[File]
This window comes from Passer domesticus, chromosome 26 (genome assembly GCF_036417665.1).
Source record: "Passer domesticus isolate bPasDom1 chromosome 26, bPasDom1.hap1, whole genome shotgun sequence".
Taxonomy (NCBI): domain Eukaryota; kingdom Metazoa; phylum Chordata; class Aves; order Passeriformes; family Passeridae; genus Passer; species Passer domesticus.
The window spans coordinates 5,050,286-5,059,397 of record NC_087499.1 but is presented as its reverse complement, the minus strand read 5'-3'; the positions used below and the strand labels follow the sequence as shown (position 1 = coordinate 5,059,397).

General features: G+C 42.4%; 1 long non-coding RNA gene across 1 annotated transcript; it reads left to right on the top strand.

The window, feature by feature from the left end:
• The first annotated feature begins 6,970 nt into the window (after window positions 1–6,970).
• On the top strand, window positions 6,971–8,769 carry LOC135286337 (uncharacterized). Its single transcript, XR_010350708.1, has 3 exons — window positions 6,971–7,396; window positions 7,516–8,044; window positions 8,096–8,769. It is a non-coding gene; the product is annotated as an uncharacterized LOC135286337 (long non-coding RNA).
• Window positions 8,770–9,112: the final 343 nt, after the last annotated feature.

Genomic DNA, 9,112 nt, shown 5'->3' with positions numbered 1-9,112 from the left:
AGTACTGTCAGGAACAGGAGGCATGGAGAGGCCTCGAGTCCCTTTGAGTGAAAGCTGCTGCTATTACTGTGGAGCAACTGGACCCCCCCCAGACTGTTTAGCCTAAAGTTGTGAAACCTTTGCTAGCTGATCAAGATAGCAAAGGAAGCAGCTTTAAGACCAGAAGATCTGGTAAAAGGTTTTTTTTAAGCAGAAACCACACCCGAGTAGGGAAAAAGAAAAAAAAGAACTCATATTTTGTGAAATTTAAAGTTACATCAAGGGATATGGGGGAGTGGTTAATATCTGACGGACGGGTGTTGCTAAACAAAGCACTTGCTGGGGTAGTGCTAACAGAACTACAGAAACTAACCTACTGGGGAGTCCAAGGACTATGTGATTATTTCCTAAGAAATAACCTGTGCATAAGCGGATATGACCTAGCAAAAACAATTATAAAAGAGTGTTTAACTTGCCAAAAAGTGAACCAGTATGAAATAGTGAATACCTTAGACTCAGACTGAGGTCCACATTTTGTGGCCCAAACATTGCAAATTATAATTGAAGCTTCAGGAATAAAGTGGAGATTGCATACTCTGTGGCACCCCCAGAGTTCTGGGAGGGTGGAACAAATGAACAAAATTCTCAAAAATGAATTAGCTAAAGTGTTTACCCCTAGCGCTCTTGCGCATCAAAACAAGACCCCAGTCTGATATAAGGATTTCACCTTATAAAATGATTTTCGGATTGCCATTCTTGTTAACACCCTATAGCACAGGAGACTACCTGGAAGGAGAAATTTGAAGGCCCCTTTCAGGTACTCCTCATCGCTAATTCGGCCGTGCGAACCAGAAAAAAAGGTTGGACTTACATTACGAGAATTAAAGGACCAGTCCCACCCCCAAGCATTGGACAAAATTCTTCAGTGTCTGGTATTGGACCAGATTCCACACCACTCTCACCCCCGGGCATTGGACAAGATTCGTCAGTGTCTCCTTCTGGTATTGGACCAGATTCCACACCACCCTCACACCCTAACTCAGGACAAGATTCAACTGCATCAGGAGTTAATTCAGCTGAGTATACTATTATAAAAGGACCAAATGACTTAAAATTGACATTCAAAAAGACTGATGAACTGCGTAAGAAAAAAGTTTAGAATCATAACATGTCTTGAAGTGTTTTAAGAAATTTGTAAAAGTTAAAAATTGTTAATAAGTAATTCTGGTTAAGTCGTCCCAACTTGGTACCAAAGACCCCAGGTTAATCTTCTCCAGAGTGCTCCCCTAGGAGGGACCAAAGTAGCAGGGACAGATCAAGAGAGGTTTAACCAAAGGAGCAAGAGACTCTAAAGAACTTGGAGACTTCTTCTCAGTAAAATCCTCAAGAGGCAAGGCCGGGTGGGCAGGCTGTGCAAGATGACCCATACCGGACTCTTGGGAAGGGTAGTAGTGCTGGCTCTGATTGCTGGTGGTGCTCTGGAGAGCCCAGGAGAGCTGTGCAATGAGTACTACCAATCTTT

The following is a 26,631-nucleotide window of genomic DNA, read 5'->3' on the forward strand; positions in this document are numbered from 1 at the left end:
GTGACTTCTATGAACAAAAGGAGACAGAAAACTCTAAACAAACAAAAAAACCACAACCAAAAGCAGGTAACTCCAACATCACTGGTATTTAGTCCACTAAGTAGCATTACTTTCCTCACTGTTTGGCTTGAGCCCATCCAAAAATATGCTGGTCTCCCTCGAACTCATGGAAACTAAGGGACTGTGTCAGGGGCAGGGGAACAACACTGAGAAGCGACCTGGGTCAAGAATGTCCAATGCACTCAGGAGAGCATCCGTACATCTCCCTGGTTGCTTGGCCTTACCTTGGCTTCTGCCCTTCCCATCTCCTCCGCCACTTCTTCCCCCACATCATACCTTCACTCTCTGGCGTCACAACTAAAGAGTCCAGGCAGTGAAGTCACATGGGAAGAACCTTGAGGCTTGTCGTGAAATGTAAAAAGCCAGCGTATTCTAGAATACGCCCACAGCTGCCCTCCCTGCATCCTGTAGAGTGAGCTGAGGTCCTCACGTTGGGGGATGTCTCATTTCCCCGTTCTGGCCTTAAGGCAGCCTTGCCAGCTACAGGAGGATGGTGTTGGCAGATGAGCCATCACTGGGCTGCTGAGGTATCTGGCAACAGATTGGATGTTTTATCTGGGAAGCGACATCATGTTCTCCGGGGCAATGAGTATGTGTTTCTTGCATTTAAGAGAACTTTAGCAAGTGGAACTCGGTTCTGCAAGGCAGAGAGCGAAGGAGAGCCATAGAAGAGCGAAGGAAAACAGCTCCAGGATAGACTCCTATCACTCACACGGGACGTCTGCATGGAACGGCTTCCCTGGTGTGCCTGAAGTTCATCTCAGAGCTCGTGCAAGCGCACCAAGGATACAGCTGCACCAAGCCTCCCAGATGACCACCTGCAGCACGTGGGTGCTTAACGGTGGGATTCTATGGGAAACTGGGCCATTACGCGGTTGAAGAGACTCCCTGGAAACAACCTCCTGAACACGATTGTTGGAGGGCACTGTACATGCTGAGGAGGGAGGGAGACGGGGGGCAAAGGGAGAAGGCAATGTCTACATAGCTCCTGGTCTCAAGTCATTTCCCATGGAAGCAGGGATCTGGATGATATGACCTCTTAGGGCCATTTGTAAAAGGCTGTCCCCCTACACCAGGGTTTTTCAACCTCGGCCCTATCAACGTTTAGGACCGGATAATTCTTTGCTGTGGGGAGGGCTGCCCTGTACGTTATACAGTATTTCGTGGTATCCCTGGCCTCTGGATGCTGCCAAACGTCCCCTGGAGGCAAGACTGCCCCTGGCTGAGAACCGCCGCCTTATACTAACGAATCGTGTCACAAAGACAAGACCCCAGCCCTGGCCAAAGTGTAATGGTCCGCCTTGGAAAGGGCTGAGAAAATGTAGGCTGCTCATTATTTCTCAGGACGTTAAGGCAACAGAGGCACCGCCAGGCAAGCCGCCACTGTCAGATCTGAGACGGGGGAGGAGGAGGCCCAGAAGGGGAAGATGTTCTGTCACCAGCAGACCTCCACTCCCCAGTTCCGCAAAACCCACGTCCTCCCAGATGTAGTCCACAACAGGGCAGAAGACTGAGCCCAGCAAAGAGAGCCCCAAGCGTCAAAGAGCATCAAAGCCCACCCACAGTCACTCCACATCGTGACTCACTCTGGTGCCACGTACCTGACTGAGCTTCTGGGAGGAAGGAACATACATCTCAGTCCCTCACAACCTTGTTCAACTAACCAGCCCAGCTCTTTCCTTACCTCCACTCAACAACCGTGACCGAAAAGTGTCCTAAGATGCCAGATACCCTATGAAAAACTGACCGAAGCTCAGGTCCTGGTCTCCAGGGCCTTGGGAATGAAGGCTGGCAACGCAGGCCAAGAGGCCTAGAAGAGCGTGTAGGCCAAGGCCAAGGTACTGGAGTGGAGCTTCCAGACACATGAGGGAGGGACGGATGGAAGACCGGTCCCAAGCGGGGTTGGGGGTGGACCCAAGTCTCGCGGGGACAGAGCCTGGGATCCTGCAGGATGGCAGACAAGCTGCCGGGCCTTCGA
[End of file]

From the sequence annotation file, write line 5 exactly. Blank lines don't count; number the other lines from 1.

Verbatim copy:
General features: G+C 42.4%; 1 long non-coding RNA gene across 1 annotated transcript; it reads left to right on the top strand.